Does Turkey recognize its Ottoman past?

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O. Papadopol answers the question on Quora:

Yes, Turkey does recognize its Ottoman past but through the interpretation of Ziya Gökalp who was a moderate Ottoman Turkish nationalist of the last decades of the Ottoman Empire. To make it clear, in the last decades of the Ottoman Empire, various definitions of what Ottoman identity means were competing among the Ottoman elite:

  1. Ottomanism as meaning one Ottoman nation regardless of religion and language with all being equally Ottomans. Supporters of such ideology were Sultan Abdul Aziz, Ali Kemal Bey, Demat Ferid Pasha, Patriarch Sophronius III, Dimitrios Nikolaidis, Nikola Genovitch, etc ). They opted for a Brittish model of a political union of various nations, federalism, linguistic and religious equality and pluralism. Their political party was the centrist Freedom and Accord Party. They were very beloved by the Albanians and Armenians and others. Dimitrios Nikolaidis saw Mehmet II as a Greek and legitimate Byzantine Emperor. Many of these names are fallen into obscurity. There are very hard to find sources on the believers in Ottomanism simply because its supporters are not considered national heroes by any of the modern states. On the contrary, they are hated by the Greek, Turkish, Bulgarian, Albanian, Romanian, Arab, and other ex-Ottoman states for supporting Ottomanism instead of their respective nationalist ideologies.
  2. Sunni pan-Islamism as meaning that it defined Islam as the core of Ottoman identity. This ideology was supported by sultan Abdul Hamid II. It pushed for a centralized caliphate. It was hated by everybody except sunni kurds. Nationalist Turks hated it because it favoured Islam alone neglecting the Turkish aspect. It was hated by Arab Islamist nationalists (e.g. Abderrahman al-Kawakibi) because it neglected the Arab aspect. It was hated by Armenians because it neglected the Christian aspect.
  3. Mild Pan-Turkism combined with Islam difines being Ottoman as all religious and linguistic groups of the Ottomam Empire but still Sunni Turks are the “purest” of Ottomans. Supporter of such view is Midhat Pasha.
  4. Moderate Pan-Turkism combined with humanist Islam defining being Ottoman as mainly of Turkish race and sunni religion, but tolerating other languages and religions as “foreign” minorities. Supporters of such ideology were Mustafa Kemal, Ziya Gökalp, and Mahmud Shevket Pasha. Their political party was the short lived Felah-i Vatan. Unlike Islamists like sultan Abdluhamid II from n° 2, for the moderate and also the radical pan-Turkists (the latter which I explain below at n° 5), the importance of islam was seen not from a religious point of view but rather from a humanist secularist point of view as a means of unifying socially the Turkish nation. An exceptional supporter of such ideology was Pavlos Karahisarithis. He was a Turkish Christian Orthodox nationalist of the Karamanlides community. He and his Turkish nationalist Christian Orthodox karamanlides were excempt from the population exchange of 1923 due to their anti-Greek ideology and loyalty to Kemalism.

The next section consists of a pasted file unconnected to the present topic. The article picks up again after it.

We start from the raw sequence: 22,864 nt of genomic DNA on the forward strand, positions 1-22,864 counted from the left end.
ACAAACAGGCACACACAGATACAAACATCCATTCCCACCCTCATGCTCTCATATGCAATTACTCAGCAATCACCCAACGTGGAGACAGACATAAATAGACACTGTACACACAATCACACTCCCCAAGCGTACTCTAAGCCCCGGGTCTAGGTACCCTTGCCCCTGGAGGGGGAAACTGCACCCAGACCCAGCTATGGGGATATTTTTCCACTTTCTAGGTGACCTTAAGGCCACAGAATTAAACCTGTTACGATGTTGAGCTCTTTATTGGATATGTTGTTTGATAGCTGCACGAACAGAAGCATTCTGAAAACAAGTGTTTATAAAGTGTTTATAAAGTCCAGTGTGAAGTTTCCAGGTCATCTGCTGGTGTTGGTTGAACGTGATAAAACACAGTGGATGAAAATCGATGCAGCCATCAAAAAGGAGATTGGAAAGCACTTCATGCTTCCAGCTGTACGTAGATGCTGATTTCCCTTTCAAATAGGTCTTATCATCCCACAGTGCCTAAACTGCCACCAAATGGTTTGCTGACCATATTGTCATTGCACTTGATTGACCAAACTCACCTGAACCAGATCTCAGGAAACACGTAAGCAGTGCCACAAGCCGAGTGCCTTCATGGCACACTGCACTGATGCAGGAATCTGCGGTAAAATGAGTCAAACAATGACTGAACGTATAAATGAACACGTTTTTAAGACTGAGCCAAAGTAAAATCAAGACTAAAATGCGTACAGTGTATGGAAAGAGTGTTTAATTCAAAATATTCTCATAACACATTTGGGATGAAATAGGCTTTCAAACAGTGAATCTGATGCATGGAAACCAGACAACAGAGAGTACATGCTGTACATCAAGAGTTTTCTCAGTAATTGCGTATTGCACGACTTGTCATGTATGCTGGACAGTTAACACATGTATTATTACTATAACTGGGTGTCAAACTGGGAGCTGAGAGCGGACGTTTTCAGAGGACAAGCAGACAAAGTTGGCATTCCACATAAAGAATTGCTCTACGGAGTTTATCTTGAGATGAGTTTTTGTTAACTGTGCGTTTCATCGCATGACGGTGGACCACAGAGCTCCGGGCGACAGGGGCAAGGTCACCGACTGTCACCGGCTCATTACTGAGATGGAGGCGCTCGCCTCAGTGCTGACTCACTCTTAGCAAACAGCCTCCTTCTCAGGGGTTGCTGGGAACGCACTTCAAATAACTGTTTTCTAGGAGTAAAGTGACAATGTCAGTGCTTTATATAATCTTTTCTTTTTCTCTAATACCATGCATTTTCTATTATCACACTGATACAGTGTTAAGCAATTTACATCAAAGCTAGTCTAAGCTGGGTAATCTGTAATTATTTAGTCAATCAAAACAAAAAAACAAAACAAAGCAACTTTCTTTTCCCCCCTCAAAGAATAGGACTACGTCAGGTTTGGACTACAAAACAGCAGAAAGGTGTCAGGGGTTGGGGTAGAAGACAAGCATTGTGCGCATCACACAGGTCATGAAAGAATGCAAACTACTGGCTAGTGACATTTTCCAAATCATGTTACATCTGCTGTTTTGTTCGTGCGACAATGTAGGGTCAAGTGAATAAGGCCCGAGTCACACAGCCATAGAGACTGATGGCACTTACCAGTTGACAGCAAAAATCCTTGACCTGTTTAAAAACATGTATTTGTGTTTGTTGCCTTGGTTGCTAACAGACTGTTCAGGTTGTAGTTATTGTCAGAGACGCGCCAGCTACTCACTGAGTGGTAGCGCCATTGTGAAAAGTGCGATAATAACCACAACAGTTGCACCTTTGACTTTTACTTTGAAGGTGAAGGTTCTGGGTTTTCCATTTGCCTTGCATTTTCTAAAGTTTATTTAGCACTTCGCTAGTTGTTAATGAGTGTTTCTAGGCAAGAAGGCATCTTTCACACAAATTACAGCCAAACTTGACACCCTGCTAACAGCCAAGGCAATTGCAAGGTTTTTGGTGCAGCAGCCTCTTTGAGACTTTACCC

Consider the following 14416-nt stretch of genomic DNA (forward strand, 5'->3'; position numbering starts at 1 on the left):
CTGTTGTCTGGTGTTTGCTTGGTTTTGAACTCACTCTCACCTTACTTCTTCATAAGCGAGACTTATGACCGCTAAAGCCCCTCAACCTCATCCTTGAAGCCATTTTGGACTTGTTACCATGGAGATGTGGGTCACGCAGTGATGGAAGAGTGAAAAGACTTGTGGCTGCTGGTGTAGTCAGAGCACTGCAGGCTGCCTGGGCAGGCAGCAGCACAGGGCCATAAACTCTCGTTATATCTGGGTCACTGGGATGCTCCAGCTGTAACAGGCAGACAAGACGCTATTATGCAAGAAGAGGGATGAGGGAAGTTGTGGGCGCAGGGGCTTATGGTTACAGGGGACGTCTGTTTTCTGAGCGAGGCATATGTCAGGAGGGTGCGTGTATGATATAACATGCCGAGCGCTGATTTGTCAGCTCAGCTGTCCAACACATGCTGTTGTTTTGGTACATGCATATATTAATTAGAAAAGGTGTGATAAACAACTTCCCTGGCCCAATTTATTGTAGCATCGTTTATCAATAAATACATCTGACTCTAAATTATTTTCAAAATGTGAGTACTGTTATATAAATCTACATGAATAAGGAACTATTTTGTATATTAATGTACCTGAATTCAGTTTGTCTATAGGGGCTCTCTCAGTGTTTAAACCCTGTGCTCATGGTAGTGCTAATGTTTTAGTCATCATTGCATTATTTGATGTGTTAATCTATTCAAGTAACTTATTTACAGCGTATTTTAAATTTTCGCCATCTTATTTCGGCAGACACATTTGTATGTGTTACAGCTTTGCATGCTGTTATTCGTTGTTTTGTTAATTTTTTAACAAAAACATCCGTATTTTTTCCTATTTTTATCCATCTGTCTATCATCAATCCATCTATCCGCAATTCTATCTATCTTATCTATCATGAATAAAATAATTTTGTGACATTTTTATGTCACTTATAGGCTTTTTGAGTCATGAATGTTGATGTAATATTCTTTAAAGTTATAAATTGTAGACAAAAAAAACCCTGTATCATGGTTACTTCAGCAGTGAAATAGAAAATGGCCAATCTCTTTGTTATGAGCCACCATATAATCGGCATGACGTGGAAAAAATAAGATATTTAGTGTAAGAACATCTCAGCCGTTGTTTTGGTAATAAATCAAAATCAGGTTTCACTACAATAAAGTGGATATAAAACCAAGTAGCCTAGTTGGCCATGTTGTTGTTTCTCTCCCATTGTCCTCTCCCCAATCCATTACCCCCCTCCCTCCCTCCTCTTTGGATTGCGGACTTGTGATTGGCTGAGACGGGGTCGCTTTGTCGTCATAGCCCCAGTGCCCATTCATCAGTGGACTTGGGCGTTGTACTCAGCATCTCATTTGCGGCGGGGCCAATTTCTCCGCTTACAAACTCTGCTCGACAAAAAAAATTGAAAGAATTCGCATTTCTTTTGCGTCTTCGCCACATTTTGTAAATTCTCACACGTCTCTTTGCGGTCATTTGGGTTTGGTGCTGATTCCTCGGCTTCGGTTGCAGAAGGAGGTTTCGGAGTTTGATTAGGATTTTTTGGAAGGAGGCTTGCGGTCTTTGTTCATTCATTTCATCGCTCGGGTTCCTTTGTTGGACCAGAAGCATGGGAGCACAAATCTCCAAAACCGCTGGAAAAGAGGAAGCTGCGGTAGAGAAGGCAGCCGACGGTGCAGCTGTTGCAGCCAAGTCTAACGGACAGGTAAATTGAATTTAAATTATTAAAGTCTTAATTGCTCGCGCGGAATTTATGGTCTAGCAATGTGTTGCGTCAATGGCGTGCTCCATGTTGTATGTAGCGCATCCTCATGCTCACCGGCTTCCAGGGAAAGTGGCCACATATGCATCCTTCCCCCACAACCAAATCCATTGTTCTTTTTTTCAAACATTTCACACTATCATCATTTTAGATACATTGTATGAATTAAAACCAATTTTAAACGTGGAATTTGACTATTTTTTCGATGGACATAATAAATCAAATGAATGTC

5. Radical pan-Turkists combined with humanist Islam difining being Ottoman as of Turkish race and sunni religion just as the moderate ones but pushing for total and complete Turkification and annihillation of any religious or linguistic minority. Such supporters were Enver Pasha and Talat Pasha. Both the moderate and extremist pan-Turkists were inspired by the French model of state, with a very centralized government and linguistic and national uniformity with recognition of no religious or linguiistic minority whatsoever. That is, they invisioned a purely Muslim and Turkish speaking Ottoman state. It’s just tyat the radical extremists were willing to make much less compromise than the moderate ones. Their party was the Comitee of Union and Progess. Yakub Cemil young turk radical, assassinated Hüsein Nazim Pasha in the 1913 coup d’etat making pan-Turkic sunni nationalism as the one and only ideology of the state as all other ideologies and political parties were supressed. Basically this last one is the Turkish version of the Greek Megali Idea. The Megali Idea was pushing for an equal empire, occupying the same geographical space as the one invisioned by the Turkish pan-Turkists but instead of being purely Turkish and Muslim, to be purely Greek and Christian. Thus Greek Megali Idea and the radical pan-Turkists are the negative of eachother, different sides of the same coin, wanting the same Empire but either purely Greek or purely Turkish respectively. The difference is that Turanist Turks succeeded in highjacking the Ottoman state from the inside becoming it through coup d’etat while the Greek nationalists were fighting the Ottoman state from the outside by separating from it and trying to annex it to their state.

To answer clearly to your question, Turkey recognizes its Ottoman past but not from n°1 and n° 2 perspective but rather from mostly the n°4 with some sympathy and appologetism towards n°5. This means that Turkey recognizes its Ottoman past but only as a Turkish Empire according to the Comitee of Union and Progress official historical narrative. It rejects the pan-Islamist and multi-cultural Ottomanist narratives of what the Ottoman past identity means from n° 1 and n° 2 perspectives.

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